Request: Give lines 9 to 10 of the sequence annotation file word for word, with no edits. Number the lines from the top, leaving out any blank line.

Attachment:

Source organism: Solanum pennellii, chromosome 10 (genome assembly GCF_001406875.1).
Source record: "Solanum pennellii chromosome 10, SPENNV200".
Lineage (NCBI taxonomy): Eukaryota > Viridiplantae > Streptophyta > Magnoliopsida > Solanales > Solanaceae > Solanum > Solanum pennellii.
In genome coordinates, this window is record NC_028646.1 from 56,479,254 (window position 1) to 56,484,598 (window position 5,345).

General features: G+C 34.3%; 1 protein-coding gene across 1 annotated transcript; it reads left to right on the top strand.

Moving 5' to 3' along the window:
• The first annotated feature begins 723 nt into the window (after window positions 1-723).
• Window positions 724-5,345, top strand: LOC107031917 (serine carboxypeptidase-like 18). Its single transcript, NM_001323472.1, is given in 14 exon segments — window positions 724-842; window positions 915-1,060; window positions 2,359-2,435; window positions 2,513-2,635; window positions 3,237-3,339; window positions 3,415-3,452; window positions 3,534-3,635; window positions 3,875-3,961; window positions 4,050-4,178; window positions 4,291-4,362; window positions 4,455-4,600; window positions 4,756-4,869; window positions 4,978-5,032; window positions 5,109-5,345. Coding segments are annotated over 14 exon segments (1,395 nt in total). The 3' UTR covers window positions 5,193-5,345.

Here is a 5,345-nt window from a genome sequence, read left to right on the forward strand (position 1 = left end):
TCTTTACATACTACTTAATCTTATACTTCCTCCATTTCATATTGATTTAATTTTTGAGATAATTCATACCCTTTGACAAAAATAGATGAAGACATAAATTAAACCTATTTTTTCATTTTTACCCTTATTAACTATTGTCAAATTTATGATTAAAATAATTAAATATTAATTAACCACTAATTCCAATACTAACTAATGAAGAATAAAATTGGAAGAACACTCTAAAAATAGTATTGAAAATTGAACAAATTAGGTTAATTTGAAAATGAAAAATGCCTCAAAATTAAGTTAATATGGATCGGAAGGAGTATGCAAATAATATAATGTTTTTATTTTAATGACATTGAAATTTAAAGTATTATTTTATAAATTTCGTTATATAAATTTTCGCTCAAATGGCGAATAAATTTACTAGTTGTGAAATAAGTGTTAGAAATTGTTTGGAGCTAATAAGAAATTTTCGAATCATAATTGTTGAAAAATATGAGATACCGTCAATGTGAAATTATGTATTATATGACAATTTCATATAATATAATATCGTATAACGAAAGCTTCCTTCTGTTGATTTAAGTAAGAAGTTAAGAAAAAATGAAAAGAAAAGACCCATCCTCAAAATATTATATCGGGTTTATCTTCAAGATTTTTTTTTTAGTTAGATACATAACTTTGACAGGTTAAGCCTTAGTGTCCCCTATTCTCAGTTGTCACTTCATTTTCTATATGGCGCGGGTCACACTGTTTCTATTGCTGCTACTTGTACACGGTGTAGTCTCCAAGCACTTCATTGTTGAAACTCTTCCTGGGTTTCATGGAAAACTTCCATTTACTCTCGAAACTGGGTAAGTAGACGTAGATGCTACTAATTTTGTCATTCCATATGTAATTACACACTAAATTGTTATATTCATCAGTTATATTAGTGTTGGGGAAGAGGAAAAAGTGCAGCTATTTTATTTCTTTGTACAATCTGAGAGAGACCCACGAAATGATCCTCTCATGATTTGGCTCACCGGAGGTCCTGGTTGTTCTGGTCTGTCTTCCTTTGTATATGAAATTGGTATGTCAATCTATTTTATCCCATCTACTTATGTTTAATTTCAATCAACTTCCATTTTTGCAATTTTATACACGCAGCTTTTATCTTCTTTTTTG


Here is a 5,345-nt window from a genome sequence, read left to right on the forward strand (position 1 = left end):
TCTTTACATACTACTTAATCTTATACTTCCTCCATTTCATATTGATTTAATTTTTGAGATAATTCATACCCTTTGACAAAAATAGATGAAGACATAAATTAAACCTATTTTTTCATTTTTACCCTTATTAACTATTGTCAAATTTATGATTAAAATAATTAAATATTAATTAACCACTAATTCCAATACTAACTAATGAAGAATAAAATTGGAAGAACACTCTAAAAATAGTATTGAAAATTGAACAAATTAGGTTAATTTGAAAATGAAAAATGCCTCAAAATTAAGTTAATATGGATCGGAAGGAGTATGCAAATAATATAATGTTTTTATTTTAATGACATTGAAATTTAAAGTATTATTTTATAAATTTCGTTATATAAATTTTCGCTCAAATGGCGAATAAATTTACTAGTTGTGAAATAAGTGTTAGAAATTGTTTGGAGCTAATAAGAAATTTTCGAATCATAATTGTTGAAAAATATGAGATACCGTCAATGTGAAATTATGTATTATATGACAATTTCATATAATATAATATCGTATAACGAAAGCTTCCTTCTGTTGATTTAAGTAAGAAGTTAAGAAAAAATGAAAAGAAAAGACCCATCCTCAAAATATTATATCGGGTTTATCTTCAAGATTTTTTTTTTAGTTAGATACATAACTTTGACAGGTTAAGCCTTAGTGTCCCCTATTCTCAGTTGTCACTTCATTTTCTATATGGCGCGGGTCACACTGTTTCTATTGCTGCTACTTGTACACGGTGTAGTCTCCAAGCACTTCATTGTTGAAACTCTTCCTGGGTTTCATGGAAAACTTCCATTTACTCTCGAAACTGGGTAAGTAGACGTAGATGCTACTAATTTTGTCATTCCATATGTAATTACACACTAAATTGTTATATTCATCAGTTATATTAGTGTTGGGGAAGAGGAAAAAGTGCAGCTATTTTATTTCTTTGTACAATCTGAGAGAGACCCACGAAATGATCCTCTCATGATTTGGCTCACCGGAGGTCCTGGTTGTTCTGGTCTGTCTTCCTTTGTATATGAAATTGGTATGTCAATCTATTTTATCCCATCTACTTATGTTTAATTTCAATCAACTTCCATTTTTGCAATTTTATACACGCAGCTTTTATCTTCTTTTTTG